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Epstein, Kalonimos Kalman of Kraków

(1754–1823), Hasidic master. Kalonimos Kalman Epstein of Kraków was born in Neustadt (now Prudnik), Poland, to a prestigious rabbinic family. He is considered one of the most influential masters of the third generation of Hasidism. Epstein settled in Kraków early in his life and was primarily a disciple of Elimelekh of Lizhensk (1717–1786/87), who, as a student of Dov Ber, the Magid of Mezritsh (1704–1772), had been sent to Kraków to spread the teachings of the Ba‘al Shem Tov. When Epstein met Dov Ber, Kraków had no discernible Hasidic presence, and Epstein is considered to have been the first major Hasidic master in that city.

Epstein also considered himself to be a disciple of the Seer of Lublin, Ya‘akov Yitsḥak Horowitz (1745–1815); Levi Yitsḥak of Barditshev (1740–1809); and Yeḥi’el Mikhl of Zlotshev (1726–1781) and is viewed as a major representative of the lineage of Polish and Galician Hasidism in what was to become Congress Poland in the nineteenth century.

Epstein’s collected teachings appear in one book, Ma’or va-shemesh, first published in Breslau in 1842. This work was reprinted many times and, unusual for Hasidic writings, was also included in various editions of Mikra’ot gedolot (editions of the Bible featuring multiple commentaries). It comprises the author’s original interpretations coupled with many citations from previous masters of the first two generations of Hasidism.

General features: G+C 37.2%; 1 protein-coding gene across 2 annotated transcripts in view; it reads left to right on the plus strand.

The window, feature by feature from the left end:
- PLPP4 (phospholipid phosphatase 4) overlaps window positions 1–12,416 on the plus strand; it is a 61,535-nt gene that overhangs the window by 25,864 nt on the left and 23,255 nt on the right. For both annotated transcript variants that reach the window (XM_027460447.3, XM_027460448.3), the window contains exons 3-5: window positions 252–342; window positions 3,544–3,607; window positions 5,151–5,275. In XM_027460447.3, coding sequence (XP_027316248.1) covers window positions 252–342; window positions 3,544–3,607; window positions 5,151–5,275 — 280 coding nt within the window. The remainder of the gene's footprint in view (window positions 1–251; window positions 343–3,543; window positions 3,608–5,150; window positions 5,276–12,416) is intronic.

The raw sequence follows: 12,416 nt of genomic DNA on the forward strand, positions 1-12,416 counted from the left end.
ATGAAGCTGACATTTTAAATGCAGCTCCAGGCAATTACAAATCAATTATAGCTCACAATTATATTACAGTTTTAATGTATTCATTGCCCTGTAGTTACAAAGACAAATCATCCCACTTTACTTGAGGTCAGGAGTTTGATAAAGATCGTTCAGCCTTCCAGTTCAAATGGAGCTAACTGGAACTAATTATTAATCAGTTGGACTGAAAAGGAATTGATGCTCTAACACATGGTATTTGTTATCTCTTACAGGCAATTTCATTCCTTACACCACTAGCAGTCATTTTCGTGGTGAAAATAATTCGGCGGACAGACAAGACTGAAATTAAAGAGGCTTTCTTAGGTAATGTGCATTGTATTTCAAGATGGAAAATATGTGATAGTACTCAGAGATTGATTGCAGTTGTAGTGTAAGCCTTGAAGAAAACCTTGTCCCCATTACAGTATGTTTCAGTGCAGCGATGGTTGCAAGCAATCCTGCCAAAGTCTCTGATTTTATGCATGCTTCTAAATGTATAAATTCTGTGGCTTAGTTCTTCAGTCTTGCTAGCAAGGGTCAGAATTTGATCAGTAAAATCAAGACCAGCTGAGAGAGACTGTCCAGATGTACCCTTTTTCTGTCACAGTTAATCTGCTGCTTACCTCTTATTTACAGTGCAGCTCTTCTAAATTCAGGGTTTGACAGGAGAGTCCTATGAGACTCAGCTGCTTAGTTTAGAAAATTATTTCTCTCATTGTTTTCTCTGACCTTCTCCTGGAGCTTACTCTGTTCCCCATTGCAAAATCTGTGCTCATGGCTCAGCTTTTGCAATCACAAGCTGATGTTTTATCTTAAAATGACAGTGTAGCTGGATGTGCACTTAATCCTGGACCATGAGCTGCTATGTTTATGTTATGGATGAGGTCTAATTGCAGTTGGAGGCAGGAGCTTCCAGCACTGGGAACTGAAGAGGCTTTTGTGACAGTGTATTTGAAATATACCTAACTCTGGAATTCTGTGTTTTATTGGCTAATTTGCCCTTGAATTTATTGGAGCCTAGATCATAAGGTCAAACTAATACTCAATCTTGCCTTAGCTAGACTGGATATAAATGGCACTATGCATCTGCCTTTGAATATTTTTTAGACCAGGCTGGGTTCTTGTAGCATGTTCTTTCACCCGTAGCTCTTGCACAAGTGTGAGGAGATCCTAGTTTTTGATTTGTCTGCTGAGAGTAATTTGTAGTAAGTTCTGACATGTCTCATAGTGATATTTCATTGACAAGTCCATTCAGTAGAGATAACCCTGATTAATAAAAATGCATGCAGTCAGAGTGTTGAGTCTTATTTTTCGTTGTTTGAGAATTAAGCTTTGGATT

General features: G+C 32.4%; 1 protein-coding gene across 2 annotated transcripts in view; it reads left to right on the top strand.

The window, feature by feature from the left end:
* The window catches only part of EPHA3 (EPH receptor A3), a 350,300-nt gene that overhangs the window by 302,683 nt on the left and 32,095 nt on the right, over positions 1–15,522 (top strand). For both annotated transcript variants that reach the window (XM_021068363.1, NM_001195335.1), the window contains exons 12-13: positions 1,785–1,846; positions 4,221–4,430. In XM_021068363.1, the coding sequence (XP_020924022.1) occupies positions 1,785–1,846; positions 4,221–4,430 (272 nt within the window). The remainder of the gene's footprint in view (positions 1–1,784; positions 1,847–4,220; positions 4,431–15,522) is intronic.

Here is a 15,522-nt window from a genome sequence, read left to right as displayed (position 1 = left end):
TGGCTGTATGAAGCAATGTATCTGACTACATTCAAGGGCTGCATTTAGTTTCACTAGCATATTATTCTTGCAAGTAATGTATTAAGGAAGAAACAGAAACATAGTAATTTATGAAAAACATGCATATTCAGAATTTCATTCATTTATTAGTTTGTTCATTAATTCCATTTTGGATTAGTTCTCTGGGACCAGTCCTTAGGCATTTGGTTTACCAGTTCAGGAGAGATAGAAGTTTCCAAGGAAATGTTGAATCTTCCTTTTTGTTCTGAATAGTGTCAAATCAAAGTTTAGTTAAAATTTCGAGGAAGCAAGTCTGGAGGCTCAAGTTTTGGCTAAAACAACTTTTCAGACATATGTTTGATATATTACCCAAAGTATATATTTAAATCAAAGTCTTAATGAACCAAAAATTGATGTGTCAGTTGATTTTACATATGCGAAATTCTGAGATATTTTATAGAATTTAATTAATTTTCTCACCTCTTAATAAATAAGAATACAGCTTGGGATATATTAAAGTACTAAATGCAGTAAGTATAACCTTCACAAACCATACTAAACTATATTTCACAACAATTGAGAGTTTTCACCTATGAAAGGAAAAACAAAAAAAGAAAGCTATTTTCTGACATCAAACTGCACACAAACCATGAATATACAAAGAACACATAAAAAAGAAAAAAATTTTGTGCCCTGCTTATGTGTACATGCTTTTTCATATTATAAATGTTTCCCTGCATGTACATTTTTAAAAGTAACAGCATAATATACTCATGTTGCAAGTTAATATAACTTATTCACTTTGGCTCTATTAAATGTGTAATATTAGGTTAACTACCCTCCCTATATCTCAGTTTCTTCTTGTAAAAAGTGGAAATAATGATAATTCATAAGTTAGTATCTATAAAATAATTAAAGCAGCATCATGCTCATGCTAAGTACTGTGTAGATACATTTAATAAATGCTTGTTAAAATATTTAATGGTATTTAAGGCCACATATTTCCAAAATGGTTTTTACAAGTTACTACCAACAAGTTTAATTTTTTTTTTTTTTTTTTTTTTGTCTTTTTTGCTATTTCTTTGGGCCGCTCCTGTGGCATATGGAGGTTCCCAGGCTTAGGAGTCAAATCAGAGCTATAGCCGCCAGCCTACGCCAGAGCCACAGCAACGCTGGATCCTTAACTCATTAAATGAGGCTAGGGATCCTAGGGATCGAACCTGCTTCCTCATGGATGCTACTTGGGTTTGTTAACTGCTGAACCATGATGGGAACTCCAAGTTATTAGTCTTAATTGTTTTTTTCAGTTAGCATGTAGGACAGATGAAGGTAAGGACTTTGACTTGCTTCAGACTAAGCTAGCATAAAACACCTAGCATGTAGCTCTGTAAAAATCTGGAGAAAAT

One of the dominant themes in Ma’or va-shemesh is the concept of the tsadik (righteous one) and the obligation of the Hasid to attach himself to a master. Epstein adopted this doctrine from his teacher Elimelekh of Lizhensk. However, whereas Elimelekh largely viewed the tsadik in talismanic terms, Epstein offers a more rational assessment of the need for such a leader. In particular, he suggests that the tsadik serves an important pedagogical role as a behavioral model for the Hasid to emulate. “When one attaches oneself to the righteous of the generation, one’s heart is aroused by means of their words of Torah. Then one will understand how to serve God fully (be-emet [in truth, truthfully]).” Likewise, “binding oneself to the tsadik will enable one to repent completely,” because the Hasid can witness the behavior and manner of his master. For Epstein, the tsadik serves as a spiritual guide more than as an intermediary to God—a notion that became an alternative model in later Hasidic religious philosophies.

Another important motif in Epstein’s writings is the anti-asceticism that was introduced by the Ba‘al Shem Tov but not reflected in the teachings of his disciple Dov Ber. Commenting on fasting as a devotional practice, that is, at times that are not obligatory, Epstein states in no uncertain terms that “this is no longer a way to serve God.”

Epstein’s writings are replete with kabbalistic references, and he seems familiar with the intricacies of the thinking of the Lurianic school. As was true of many masters of the second and third generations of Hasidism, Epstein did not initiate, nor was he a part of, a particular Hasidic dynasty. His book remains popular in traditional circles and is studied by Hasidic acolytes of all schools, although his approach is closest to that of the Polish masters.

Epstein was survived by two sons—Yosef Barukh of Neustadt, known as der guter yid (The Good Jew; d. 1867) and Aharon of Kraków (d. 1882), who opened the first Hasidic synagogue in Kraków—and by two daughters. Epstein is buried in that city, and his grave remains a pilgrimage site.

Suggested Reading

Nig’al Gedalyah, “Mishnat ha-ḥasidut be-sefer Ma’or ve-shemesh,Sinai 75.3 (1974): 144–168; Aharon Sorski (Surasky), “Toldot Rabenu,” in Ma’or va-shemesh ha-shalem, vol. 2, pp. 63–84 (Jerusalem, 1993).